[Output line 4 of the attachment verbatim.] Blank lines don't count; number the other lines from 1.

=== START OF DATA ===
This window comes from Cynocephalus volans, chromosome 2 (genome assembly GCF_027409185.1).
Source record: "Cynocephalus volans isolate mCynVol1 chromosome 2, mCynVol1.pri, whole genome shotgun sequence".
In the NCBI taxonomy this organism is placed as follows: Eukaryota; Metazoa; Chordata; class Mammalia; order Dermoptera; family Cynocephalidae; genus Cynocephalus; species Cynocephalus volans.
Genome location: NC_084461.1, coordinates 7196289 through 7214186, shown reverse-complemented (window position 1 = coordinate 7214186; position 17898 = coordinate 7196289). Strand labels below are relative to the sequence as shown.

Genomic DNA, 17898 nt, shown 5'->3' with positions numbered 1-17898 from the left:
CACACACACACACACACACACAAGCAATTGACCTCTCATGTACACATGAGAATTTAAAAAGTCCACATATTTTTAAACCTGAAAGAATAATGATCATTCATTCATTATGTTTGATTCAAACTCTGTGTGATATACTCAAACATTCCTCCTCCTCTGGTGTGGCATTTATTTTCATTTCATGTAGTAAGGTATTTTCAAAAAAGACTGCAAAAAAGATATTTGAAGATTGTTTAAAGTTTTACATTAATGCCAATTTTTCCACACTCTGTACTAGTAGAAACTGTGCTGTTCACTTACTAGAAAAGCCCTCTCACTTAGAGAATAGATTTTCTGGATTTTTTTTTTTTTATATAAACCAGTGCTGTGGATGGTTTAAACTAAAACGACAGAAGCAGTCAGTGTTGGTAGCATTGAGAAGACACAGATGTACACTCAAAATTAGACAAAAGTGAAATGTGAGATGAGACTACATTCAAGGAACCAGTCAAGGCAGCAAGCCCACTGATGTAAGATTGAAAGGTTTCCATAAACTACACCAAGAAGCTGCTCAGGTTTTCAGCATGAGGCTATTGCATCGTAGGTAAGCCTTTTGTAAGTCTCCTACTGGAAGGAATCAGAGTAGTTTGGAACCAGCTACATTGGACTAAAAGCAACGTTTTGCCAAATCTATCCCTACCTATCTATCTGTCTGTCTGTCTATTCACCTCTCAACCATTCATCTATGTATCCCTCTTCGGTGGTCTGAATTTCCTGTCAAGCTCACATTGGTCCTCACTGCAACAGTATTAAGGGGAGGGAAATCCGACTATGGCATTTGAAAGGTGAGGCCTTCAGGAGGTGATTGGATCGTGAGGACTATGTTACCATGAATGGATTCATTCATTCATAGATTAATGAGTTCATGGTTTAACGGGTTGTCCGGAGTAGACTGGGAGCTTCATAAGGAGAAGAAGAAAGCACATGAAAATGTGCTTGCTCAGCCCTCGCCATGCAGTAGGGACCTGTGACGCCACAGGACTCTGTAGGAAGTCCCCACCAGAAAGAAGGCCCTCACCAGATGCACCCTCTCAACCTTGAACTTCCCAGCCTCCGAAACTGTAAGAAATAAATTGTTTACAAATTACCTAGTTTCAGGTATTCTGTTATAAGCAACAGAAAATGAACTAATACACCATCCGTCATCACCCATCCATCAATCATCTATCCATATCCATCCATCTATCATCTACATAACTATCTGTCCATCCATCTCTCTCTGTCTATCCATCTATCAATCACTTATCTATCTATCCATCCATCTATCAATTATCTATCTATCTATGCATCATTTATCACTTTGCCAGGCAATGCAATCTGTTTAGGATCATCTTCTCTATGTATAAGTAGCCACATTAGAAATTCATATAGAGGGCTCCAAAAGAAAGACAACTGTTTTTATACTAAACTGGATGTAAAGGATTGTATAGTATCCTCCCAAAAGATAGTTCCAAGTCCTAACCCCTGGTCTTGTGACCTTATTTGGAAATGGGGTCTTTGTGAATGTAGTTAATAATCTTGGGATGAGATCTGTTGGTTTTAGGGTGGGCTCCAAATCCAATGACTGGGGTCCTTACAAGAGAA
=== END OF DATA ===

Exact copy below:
Genome location: NC_084461.1, coordinates 7196289 through 7214186, shown reverse-complemented (window position 1 = coordinate 7214186; position 17898 = coordinate 7196289). Strand labels below are relative to the sequence as shown.